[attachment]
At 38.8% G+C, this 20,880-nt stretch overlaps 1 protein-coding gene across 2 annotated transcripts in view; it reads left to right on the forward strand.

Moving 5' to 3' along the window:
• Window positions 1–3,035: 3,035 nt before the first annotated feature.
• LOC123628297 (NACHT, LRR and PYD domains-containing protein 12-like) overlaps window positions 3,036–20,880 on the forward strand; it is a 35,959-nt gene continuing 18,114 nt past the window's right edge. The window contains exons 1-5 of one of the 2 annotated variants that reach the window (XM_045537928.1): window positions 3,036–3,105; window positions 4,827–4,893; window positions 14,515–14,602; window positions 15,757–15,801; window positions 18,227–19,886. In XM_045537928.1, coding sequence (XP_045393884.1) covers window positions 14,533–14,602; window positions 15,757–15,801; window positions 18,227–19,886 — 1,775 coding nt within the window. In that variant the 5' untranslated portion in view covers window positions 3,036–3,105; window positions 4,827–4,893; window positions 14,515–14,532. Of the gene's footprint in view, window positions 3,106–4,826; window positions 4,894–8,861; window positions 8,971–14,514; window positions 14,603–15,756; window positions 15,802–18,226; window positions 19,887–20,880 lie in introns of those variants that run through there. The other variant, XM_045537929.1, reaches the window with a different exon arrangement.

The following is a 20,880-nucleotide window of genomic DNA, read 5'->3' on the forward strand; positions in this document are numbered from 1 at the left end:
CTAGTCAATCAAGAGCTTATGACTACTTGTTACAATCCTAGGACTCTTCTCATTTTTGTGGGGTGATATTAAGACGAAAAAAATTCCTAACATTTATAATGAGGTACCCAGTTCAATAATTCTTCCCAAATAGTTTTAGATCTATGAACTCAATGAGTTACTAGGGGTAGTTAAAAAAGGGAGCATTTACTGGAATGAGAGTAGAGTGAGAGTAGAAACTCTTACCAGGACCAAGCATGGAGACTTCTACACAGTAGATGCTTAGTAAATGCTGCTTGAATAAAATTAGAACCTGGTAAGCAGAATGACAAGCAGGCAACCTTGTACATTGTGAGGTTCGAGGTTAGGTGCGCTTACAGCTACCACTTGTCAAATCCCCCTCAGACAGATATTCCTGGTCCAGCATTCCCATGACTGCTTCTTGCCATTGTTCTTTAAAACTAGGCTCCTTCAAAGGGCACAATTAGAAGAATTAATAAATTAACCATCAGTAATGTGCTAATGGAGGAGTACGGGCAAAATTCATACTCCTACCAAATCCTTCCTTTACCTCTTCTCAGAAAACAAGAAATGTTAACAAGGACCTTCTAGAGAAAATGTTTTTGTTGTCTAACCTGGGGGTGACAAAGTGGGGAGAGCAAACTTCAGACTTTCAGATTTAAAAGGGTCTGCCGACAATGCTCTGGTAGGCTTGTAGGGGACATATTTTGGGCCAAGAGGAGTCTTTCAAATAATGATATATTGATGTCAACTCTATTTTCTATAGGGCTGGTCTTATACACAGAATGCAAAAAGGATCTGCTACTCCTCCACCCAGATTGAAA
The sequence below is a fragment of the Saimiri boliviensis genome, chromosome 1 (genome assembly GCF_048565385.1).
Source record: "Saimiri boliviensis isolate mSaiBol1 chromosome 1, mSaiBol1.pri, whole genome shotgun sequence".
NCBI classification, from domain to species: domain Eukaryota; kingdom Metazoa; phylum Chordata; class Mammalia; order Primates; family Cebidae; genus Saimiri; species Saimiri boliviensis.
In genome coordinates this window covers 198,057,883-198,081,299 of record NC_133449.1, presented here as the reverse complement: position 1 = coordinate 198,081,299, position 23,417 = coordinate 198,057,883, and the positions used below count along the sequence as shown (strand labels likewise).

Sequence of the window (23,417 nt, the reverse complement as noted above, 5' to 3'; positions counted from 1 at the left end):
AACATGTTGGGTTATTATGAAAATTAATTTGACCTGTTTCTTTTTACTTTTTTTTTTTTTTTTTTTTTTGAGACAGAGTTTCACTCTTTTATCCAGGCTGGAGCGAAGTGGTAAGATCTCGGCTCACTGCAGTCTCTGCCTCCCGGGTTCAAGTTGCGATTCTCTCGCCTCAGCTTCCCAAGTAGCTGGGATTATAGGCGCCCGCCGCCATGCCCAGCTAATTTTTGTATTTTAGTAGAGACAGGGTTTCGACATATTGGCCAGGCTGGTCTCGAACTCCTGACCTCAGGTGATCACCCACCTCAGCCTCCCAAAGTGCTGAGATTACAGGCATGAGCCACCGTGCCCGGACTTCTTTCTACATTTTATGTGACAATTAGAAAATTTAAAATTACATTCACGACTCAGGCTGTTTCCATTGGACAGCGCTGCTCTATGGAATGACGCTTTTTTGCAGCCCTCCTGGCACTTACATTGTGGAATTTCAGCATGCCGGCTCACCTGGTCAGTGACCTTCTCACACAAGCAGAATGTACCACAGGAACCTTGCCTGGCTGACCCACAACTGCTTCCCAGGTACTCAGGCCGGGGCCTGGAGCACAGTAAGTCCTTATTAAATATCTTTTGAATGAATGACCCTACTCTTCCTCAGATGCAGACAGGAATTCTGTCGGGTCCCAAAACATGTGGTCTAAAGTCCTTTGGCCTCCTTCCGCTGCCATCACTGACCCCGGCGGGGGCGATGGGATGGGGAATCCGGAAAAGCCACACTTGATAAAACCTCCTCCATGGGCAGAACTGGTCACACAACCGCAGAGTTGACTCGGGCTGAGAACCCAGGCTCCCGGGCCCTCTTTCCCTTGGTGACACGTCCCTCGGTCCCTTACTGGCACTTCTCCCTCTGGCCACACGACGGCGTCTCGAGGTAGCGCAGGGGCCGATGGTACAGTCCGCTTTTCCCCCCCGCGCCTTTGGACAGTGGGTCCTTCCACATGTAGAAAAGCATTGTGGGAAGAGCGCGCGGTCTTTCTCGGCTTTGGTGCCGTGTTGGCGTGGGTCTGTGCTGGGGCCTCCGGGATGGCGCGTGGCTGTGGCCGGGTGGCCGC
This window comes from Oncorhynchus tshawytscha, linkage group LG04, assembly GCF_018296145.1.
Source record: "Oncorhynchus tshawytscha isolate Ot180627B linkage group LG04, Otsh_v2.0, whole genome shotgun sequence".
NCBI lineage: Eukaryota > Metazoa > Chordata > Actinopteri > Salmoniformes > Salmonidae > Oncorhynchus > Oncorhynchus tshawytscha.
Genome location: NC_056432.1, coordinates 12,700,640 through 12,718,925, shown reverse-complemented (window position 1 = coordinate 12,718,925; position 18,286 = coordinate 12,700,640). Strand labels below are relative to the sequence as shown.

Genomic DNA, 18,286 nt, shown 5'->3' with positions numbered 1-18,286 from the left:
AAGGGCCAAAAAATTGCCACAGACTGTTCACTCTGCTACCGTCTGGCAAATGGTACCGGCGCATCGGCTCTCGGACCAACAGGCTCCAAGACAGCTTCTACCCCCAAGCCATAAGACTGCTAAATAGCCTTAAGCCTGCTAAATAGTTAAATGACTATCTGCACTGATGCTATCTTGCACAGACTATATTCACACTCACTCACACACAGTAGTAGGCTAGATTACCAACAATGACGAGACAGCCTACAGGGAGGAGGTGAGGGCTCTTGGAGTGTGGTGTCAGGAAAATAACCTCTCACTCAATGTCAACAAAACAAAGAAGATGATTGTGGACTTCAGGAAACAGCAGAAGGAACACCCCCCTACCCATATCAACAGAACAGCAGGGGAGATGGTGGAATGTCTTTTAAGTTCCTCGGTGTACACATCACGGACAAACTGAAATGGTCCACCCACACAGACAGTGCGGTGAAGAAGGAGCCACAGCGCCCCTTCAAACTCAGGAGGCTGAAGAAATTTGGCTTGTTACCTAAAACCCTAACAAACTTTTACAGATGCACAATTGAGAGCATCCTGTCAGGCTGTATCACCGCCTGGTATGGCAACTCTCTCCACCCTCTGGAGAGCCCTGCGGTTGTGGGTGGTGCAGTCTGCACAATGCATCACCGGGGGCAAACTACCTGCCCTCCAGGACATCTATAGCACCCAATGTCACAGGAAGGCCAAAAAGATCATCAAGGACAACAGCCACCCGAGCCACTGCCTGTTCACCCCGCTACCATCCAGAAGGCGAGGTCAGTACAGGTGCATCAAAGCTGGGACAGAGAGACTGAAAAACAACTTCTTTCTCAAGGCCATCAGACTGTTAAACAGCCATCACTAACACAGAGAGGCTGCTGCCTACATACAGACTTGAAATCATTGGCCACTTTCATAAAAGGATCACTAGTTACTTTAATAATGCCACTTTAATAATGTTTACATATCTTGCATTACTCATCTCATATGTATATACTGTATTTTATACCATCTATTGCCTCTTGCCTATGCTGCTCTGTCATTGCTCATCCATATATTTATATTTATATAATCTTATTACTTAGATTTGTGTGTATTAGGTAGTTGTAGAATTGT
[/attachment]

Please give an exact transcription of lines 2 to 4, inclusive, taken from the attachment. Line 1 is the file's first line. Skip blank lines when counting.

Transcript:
Moving 5' to 3' along the window:
• Window positions 1–3,035: 3,035 nt before the first annotated feature.
• LOC123628297 (NACHT, LRR and PYD domains-containing protein 12-like) overlaps window positions 3,036–20,880 on the forward strand; it is a 35,959-nt gene continuing 18,114 nt past the window's right edge. The window contains exons 1-5 of one of the 2 annotated variants that reach the window (XM_045537928.1): window positions 3,036–3,105; window positions 4,827–4,893; window positions 14,515–14,602; window positions 15,757–15,801; window positions 18,227–19,886. In XM_045537928.1, coding sequence (XP_045393884.1) covers window positions 14,533–14,602; window positions 15,757–15,801; window positions 18,227–19,886 — 1,775 coding nt within the window. In that variant the 5' untranslated portion in view covers window positions 3,036–3,105; window positions 4,827–4,893; window positions 14,515–14,532. Of the gene's footprint in view, window positions 3,106–4,826; window positions 4,894–8,861; window positions 8,971–14,514; window positions 14,603–15,756; window positions 15,802–18,226; window positions 19,887–20,880 lie in introns of those variants that run through there. The other variant, XM_045537929.1, reaches the window with a different exon arrangement.